Jambalaya for our times


New Orleans pulls out all the stops for Mardi Gras, which ends tomorrow with Fat Tuesday. Fabulous food is always at the center of festivities.

Still, you don’t have to break the bank with pricey Gulf shrimp, fresh oysters and crawfish flown in live from Louisiana to join the party at home. Just follow the lead of the thrifty Cajuns, who’ve always managed to make the most of humble ingredients. Crawfish, after all, were one of the gifts of the bayous to resourceful settlers centuries ago – an abundant native crustacean free for the catching.

In honor of Mardi Gras, here’s a deeply flavored jambalaya with budget-friendly ingredients perfect for our times. The shrimp you might expect at the heart of a tasty jambalaya are just too expensive for my wallet this year – unless I break down and buy imported shellfish, which are a bad environmental choice in any case. So I made chicken thighs the stars of this one pot meal, with andouille sausage for spice and a little ham for smoky depth.

The inspiration comes from Paul Prudhomme, the icon of Cajun cooking years before Emeril became a Food Network star and head of a Louisiana-based culinary empire. My mother, a fan of all things New Orleans, collected several of Prudhomme’s cookbooks in the 80s along with a pile of magazine and newspaper clippings on Cajun and Creole cuisine.

I inherited many of her cookbooks along with her love of vibrant food. I pored over them in search of something terrific for Mardi Gras this year, planning in the back of my mind to make a gumbo, one of the dishes that propelled the charming and irrepressible Carla Hall into the finals of Top Chef. I could feel my arteries starting to clog, however, when I realized how much fat was called for in most recipes.

Then I found Poorman’s Jambalaya in “Chef Paul Prudhomme’s Louisiana Kitchen” (Wm. Morrow, 1984). The name alone was enough to attract my attention and the fat content was not outrageous. But I had my heart set on something with economical chicken. I started tinkering, bringing in elements I liked from other recipes and, when I was finished, about all that remained untouched was the trademark seasoning mix. The feisty blend of peppers, dry mustard and herbs is what separates a lively jambalaya from a bland dish of chicken cooked with rice.jambalayapot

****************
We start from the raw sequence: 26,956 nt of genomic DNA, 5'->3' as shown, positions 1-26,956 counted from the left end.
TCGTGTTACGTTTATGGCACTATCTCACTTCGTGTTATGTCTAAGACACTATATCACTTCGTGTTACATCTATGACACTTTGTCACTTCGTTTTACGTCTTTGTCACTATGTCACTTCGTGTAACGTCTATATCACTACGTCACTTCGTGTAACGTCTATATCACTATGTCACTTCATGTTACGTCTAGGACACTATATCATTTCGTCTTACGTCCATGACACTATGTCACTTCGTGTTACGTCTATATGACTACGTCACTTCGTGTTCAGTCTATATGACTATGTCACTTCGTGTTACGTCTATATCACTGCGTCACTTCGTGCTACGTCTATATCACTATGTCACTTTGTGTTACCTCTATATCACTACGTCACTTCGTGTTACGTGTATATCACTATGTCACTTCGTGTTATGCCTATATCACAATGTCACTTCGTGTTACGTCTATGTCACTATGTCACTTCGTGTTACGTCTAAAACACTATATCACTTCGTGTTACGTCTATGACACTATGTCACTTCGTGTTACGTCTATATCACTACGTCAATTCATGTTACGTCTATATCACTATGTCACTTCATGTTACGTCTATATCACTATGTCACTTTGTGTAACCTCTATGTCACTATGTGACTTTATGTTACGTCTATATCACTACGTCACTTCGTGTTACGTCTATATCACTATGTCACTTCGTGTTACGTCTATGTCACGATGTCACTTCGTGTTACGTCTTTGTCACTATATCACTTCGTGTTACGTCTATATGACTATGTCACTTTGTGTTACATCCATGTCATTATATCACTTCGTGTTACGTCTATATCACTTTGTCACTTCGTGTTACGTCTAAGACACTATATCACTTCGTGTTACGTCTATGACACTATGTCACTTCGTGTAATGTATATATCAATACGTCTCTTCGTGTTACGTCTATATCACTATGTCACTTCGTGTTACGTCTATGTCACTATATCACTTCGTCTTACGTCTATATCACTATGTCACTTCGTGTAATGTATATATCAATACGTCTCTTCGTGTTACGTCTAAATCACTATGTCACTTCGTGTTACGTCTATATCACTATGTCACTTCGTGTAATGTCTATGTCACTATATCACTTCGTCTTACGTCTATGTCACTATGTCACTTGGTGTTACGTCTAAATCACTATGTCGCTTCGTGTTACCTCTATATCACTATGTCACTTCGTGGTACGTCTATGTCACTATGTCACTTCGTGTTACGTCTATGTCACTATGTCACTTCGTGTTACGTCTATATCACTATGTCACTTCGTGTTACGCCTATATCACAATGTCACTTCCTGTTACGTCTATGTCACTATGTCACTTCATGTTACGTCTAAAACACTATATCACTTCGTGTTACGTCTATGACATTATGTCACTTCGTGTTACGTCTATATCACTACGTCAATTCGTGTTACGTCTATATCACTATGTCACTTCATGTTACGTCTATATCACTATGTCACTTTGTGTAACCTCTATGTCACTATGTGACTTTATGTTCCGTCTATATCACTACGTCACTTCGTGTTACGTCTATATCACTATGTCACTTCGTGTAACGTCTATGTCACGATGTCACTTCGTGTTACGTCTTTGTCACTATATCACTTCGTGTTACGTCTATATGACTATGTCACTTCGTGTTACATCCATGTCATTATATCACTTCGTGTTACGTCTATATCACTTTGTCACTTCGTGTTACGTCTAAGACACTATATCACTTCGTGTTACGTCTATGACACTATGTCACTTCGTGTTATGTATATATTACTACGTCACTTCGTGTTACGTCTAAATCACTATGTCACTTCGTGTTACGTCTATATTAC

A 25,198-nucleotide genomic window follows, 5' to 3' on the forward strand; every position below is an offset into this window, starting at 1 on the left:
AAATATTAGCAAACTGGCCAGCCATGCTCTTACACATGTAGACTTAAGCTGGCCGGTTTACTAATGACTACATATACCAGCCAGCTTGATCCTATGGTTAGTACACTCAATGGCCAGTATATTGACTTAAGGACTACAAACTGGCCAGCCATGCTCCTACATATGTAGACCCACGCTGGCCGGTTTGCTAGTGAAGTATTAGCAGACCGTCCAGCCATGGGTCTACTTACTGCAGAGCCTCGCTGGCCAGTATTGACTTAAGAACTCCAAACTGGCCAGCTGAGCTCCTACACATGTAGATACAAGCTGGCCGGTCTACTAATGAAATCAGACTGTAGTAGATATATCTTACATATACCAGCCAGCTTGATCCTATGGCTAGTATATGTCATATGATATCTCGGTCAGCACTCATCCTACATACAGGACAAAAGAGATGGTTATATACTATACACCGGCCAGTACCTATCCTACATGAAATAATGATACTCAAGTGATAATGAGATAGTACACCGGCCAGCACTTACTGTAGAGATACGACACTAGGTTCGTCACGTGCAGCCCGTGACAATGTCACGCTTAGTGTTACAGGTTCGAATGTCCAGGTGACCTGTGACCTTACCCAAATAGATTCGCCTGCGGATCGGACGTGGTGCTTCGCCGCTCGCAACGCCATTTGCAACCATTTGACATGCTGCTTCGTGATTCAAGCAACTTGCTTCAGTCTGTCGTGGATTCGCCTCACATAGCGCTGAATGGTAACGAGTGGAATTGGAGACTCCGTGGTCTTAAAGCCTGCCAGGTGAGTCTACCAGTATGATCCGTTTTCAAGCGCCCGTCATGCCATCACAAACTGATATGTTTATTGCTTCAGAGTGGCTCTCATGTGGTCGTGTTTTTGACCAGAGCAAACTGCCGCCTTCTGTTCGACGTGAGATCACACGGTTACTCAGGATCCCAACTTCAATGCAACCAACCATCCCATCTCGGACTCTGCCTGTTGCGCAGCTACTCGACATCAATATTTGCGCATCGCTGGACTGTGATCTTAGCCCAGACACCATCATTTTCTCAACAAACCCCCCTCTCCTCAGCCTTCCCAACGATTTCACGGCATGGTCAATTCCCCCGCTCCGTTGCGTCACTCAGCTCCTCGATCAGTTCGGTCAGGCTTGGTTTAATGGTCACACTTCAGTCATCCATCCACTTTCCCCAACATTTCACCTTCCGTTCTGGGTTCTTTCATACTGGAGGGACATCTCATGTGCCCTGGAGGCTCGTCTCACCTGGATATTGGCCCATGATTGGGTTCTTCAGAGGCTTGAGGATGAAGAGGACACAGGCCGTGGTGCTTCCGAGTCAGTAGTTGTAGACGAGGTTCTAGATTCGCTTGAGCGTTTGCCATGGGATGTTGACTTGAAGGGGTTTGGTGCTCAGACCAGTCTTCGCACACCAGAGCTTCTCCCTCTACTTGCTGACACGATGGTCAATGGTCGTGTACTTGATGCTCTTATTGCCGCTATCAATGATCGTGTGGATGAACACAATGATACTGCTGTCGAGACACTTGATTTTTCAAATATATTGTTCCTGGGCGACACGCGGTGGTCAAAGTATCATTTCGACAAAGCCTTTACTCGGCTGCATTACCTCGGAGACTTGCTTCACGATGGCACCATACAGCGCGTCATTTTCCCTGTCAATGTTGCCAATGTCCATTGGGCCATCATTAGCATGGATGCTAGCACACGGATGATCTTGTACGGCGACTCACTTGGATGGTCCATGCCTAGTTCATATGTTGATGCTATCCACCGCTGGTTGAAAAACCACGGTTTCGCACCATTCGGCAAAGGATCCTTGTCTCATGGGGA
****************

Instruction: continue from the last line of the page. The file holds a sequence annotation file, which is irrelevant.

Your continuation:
I used Canadian bacon instead of the traditional spicy tasso ham, which is hard to find outside Louisiana unless you order it online. Prudhomme recommends Hormel’s Cure 81 ham, which is widely available at chain supermarkets, but I didn’t want to buy a lot more than I needed for the recipe and Canadian bacon comes in small packages.

To make up for its mild flavor, I threw in an extra half teaspoon of cayenne pepper. Unless you like your food on the fiery side, though, you probably ought to wait until the jambalaya is done and taste it before turning up the heat.

Don’t be deterred by the long list of ingredients. About half of them go into the spice mixture and you’ll probably have most of those in your pantry except the gumbo file, which can be found at most big markets. It’s optional anyway.

Although there’s a fair bit of ch0pping involved to get the critical flavor base of onion, celery and bell pepper, the dish comes together with minimal attention from the cook after the initial saute.

Jambalaya is easy enough to cook on a weeknight. Yet it makes dinner a cause for celebration.

Hard times never tasted so good.

Serves 4-6

4 small whole bay leaves
1 teaspoon salt
1 teaspoon white pepper
1 teaspoon dry mustard
1 teaspoon cayenne pepper
1 teaspoon file` powder (optional)
½ teaspoon ground cumin
½ teaspoon black pepper
½ teaspoon dried thyme leaves
2 tablespoons canola oil
3 ounces Canadian bacon or smoked ham, diced
6 ounces andouille sausage, diced
4 skinless, boneless chicken thighs cut into bite-sized pieces
1 medium onion, chopped
3 stalks celery, chopped
1 medium green bell pepper, chopped
1 clove garlic, minced
2 cups long-grain rice
1 can (14.5 ounces) diced tomatoes, drained
3 cups chicken stock

In a small bowl, mix bay leaves, salt, white pepper, dry mustard, cayenne pepper, file` powder, cumin, black pepper, and thyme to make seasoning mix.

In a 4-6 quart Dutch oven, heat oil over medium high heat. Add Canadian bacon or ham and sausage, and cook, stirring occasionally, for about 3 minutes. Add chicken and cook for 5 minutes more. Add onion, celery, bell pepper, seasoning mix and garlic and continue cooking for about 5 minutes, stirring and scraping bottom of pan as needed. Vegetables should be tender but still firm.

Add rice to pan and cook for 3 or 4 minutes, stirring frequently. Add drained tomatoes and chicken stock. Bring mixture to a boil, reduce heat to low to maintain a gentle simmer, and cover. Cook for 15-20 minutes, until rice is tender but firm to the bite.
Stir well, remove bay leaves, and serve.